Zebon Copse Local Nature Reserve

Mixed broad-leaved woodland with mire habitats adjoining the Basingstoke Canal

zebon copse

About the site

The spring wildflowers and evidence of old banks and boundaries suggest there has been woodland here since at least 1600. Many specialised plants and insects, that are slow to colonise new areas, are found in the ancient woods. This adds to the conservation value of the site.

 

Address

Adjoining the Basingstoke Canal



History

Evidence of past human activity is also preserved in the coppiced stands of hazel that run through the woodland. Coppicing encourages trees to throw out new shoots by cutting them back to ground level.

The trees in coppiced woods have a distinct multi-stemmed form that is still evident a hundred years after coppicing stopped. Coppicing can also benefit wildlife and is still practiced as a modern conservation technique.

Traditional woodland management

Most ancient woodland in the UK has been managed in some way by humans for hundreds of years.  Two traditional techniques are:

  • coppicing - cutting at ground level to encourage new shoots to grow
  • pollarding - harvesting wood at human head height. This prevents grazing species, such as deer, from eating new shoots

Both techniques encourage new growth and allow production of timber and other woodland produce. 
 

Management of Zebon Copse today

Zebon Copse Local Nature Reserve is managed with biodiversity for people and wildlife in mind, rather than produce. But modern woodland management techniques often resemble the traditional methods. This has significant benefits for wildlife. 

Regular tasks to maintain and improve biodiversity at Zebon Copse include:

  • coppicing - there is an explosion of plant life from the seed bank when an area of coppice is first cut. This is because the soil gets warmer and there is more sunlight for the seeds. The flowers and herbs that thrive in open sunny areas (glades) of woodlands flourish after coppicing. This also attracts caterpillars of many different types of butterfly
  • holly clearance - thinning of the thick under-storey of plants, such as holly, helps light to penetrate the soil. This is done on a rotational basis and also encourages woodland wildflowers. While some areas are cleared, we always ensure that other areas are left to grow. This ensures there is plenty of food and shelter for animals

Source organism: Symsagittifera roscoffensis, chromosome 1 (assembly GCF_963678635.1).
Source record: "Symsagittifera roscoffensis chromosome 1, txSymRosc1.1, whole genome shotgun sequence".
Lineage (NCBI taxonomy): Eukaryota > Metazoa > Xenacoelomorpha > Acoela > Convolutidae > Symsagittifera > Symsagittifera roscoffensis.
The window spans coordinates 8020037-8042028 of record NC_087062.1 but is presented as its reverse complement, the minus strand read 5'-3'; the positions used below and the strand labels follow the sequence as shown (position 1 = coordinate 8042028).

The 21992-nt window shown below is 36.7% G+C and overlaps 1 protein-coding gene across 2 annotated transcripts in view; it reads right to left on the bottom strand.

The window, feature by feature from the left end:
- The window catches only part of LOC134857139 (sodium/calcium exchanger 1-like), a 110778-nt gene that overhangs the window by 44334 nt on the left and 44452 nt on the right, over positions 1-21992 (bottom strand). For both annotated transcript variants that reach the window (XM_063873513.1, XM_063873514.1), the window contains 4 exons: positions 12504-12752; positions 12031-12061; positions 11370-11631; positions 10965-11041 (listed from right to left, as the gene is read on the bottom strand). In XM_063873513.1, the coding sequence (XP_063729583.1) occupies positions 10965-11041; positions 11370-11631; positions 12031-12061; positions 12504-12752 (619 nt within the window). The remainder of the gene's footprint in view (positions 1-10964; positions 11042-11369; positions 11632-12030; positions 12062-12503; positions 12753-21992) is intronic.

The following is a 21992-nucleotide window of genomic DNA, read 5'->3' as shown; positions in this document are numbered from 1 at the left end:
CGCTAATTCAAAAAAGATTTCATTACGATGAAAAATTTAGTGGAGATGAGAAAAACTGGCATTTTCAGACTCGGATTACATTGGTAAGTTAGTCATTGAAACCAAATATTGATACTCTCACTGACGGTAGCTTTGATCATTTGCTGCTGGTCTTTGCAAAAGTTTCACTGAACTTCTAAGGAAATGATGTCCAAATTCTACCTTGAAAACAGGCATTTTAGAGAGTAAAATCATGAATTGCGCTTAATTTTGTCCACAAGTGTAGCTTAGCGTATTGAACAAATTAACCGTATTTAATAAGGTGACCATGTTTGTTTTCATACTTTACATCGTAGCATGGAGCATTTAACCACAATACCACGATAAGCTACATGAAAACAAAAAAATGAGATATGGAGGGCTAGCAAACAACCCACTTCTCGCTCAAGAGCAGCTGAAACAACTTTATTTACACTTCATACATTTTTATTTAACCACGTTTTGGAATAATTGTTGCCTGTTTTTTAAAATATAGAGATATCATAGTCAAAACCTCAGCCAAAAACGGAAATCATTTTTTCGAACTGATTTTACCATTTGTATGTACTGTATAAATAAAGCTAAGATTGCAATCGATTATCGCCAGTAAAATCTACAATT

• keeping the mire open - the willow that grows in the wet mire is cut in rotation every year. This helps conserve this important and rare habitat for plants and animals
  • dead wood - standing and fallen dead wood is often left as habitat for invertebrates. These small creatures are a major part of a woodland food chain, providing food for birds, mammals and amphibians
  • plants - clearing glades encourages the growth of wildflowers, grasses and brambles. This also benefits the animal species associated with these plants

The woods are filled with colourful wildflowers from spring through to the summer. Many of these flowers are 'ancient woodland indicators' and important food sources for pollinating insects. They are generally slow-spreading and poor-colonisers. So, if they are present in high numbers, it is likely they have been around for a long time. Bluebells carpet the main area of woodland from April-May and a beautiful display of marsh flowers can be seen from the boardwalk running through the wet mire between April and August.

Contact us

North Area Office, Basing House, Redbridge Lane, Old Basing, RG24 7HB

Phone 01252 870425

Email northern.sites@hants.gov.uk